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Old 07-16-2019, 02:53 PM
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I never claimed my view as being in any way universal. Nor does my dislike have anything to do with his freedom to do as he pleases, or anyone else's freedom to completely disagree with me. I have no idea what you are talking about with that last phrase at all.
So you are ok with everyone expressing their patriotism in the way that is most meaningful to them? Even when that means protesting the ways that the country is not living up to its ideals? Because that's not what you've been saying as far as I can tell.
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  #55  
Old 07-16-2019, 03:08 PM
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So you are ok with everyone expressing their patriotism in the way that is most meaningful to them? Even when that means protesting the ways that the country is not living up to its ideals? Because that's not what you've been saying as far as I can tell.
Then you haven't been reading very carefully. I support his or anyone else's right to protest certainly. That doesn't mean I have to like the way they choose to do so. For the record, people could burn the flag and I'd support their right to do so while at the same time being pissed at them for doing it. And I couldn't care less what actual cause was being protested, whether I was for, against, or completely neutral.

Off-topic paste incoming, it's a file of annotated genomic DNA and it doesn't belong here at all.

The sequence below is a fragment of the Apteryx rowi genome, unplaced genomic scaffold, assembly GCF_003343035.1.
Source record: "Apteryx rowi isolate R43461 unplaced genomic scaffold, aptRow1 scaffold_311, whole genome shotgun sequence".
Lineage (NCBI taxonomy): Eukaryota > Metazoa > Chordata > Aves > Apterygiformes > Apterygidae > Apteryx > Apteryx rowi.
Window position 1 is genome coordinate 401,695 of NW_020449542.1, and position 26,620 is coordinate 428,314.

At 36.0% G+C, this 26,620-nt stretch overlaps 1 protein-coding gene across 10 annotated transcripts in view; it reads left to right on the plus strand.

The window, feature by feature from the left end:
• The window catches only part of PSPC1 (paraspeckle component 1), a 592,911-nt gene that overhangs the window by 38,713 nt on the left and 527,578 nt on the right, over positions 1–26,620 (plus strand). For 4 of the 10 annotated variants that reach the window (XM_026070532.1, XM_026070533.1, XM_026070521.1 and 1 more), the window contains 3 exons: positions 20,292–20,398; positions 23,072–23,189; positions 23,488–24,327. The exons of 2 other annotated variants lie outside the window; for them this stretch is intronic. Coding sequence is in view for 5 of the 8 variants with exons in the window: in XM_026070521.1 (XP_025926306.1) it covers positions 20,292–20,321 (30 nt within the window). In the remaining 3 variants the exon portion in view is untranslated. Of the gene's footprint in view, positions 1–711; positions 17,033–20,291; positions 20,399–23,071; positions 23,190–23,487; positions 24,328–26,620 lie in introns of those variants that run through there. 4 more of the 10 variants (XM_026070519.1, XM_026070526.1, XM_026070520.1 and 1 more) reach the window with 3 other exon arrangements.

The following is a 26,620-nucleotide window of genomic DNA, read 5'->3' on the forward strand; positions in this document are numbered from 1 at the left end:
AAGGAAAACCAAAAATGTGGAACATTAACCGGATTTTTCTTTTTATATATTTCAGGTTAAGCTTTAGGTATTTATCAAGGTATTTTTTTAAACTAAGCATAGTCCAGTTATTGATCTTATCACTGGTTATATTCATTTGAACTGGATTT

#56  
Old 07-16-2019, 03:13 PM
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Cite that Colin Kaepawhatever is smart? A 4.0 GPA doesn't prove it if his major was business management for instance.
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  #57  
Old 07-16-2019, 03:19 PM
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Then you haven't been reading very carefully. I support his or anyone else's right to protest certainly. That doesn't mean I have to like the way they choose to do so. For the record, people could burn the flag and I'd support their right to do so while at the same time being pissed at them for doing it. And I couldn't care less what actual cause was being protested, whether I was for, against, or completely neutral.